We are seeing profound cultural change in the U.S. Urgent calls are being made to examine systemic racism in our country. Our tiny town in the mountains of New Hampshire is not an exception.
Last Sunday I opened my studio to anyone present at the protests. Here you can see the protest that was organized on our town common. This is directly across the street from my studio.
If you’ve followed me for long, you know one of my favorite quotes: “Could a greater miracle take place than for us to look through each other’s eyes for an instant?” (Henry David Thoreau).
A portrait is an invitation to look closer, to look through someone else’s eyes for an instant. We are multi-faceted. My regular studio work is often about capturing a moment. People book portrait experiences to create milestones. They celebrate anniversaries, birthdays, graduations, friendships, and family. Usually, these are comfortable and happy moments.
There is compassion in the people of this community, and great strength and determination. My studio overlooks the town common where the protest was organized by NH Unites, in cooperation with the local police. I invited protesters up into my space one at a time for short, intense sessions. I heard stories that were difficult for some of them to tell. When I have permission, I will share some of those.
I had a long line of people waiting all down the sidewalk, socially distanced from each other, but peaceful and upbeat.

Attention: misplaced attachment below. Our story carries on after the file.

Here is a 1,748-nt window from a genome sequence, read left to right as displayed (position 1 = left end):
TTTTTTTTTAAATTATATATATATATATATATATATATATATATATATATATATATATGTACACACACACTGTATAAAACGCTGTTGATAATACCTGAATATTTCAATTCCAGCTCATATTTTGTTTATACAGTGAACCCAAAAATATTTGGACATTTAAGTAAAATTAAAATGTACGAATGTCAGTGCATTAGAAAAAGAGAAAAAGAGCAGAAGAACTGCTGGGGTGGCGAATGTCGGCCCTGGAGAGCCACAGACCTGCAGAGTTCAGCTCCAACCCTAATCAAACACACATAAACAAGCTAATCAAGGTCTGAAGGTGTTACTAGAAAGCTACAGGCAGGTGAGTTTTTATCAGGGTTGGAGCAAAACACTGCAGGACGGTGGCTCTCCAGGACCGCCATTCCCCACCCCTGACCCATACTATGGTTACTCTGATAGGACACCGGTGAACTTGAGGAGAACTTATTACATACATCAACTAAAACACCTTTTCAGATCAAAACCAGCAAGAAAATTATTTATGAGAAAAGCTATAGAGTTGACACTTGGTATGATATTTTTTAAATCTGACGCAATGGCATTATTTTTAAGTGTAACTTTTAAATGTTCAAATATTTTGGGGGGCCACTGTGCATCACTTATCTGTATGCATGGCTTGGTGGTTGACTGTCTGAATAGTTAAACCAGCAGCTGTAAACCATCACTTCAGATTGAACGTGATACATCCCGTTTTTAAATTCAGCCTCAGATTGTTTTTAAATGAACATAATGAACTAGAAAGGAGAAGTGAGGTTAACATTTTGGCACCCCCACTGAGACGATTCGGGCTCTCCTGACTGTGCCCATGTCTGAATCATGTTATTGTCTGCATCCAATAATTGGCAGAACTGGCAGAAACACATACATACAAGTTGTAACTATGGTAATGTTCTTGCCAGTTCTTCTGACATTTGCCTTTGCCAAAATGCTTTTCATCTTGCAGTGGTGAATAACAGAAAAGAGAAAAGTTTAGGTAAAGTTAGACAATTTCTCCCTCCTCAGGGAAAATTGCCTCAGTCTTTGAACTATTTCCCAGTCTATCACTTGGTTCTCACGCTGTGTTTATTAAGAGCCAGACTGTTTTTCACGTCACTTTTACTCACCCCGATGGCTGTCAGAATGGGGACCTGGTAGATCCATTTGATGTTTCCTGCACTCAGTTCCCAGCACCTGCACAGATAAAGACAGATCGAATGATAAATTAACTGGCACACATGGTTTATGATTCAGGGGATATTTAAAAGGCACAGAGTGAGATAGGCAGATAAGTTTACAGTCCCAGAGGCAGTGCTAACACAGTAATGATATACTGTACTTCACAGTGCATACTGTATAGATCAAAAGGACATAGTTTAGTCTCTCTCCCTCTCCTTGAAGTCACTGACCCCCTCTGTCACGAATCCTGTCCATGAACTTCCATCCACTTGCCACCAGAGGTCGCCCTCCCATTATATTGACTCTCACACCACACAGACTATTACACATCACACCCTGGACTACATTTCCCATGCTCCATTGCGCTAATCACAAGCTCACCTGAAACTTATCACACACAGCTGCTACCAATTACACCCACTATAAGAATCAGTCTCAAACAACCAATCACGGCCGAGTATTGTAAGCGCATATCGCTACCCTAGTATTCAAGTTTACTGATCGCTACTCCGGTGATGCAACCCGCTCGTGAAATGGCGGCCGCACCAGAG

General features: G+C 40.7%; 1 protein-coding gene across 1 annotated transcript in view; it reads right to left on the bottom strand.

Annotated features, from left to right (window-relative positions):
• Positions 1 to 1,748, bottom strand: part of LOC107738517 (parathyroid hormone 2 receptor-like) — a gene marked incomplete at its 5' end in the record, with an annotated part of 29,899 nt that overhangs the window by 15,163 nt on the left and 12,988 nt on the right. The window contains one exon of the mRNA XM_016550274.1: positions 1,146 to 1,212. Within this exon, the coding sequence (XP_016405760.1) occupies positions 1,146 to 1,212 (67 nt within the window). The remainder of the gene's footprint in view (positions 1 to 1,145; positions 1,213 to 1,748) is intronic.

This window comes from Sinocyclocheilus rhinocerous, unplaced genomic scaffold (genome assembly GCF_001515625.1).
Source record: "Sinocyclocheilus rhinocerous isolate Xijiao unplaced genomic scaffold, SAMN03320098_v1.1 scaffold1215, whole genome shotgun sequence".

I appreciate the trust people have in me to create images of them. Thank you all for allowing me mark this important time with you.
Special thanks to Marcia Morris for staffing the check-in table on the sidewalk.
I asked each person why they were protesting.
“I’ve lived in New Hampshire my whole life, but my ancestors are from a cotton field in North Carolina. I feel obligated to use my voice.” – Trysten
“I want to stand and fight for my people.” – Taejah
“I protest so my kids can see these examples of strength from our community. I want them to learn to have a voice and advocate for themselves and to face racism head on – something I haven’t done enough of before recently. Fear has kept me silent, but with this new civil rights movement, I see thousands of others speaking their truths. Our voices are becoming collectively louder now – we are shaping this uncertain future now.” – Michael
“I’m here for my family. All races are represented in my family.” – Maryellen
“Our grandson is black and Asian who lives in Georgia. After he learned of the shooting of Armaud Arbery, he was concerned about riding his bike in his own neighborhood.
“I am a third-generation Japanese-American. When I was six years of age, I was sent to an American concentration camp.
“Our son works for an organization that is creating a national monument to commemorate the slaves who were traded at the second largest slave trading center in Natchez, Michigan. It struck me that it was a commercial transaction, like bidding on cattle. The attitude of blacks as a commodity still exists.” – David
“I’m queer. I came out in 1985, here in New Hampshire, where it wasn’t a safe place at all. I was thrown out by my family, and I’ve been beaten and raped because I’m gay. My fight is the same fight. It’s Human Rights.” – Carolyn
“We are passionate about human rights. We want to make sure it’s in our community and our world.” – Jessica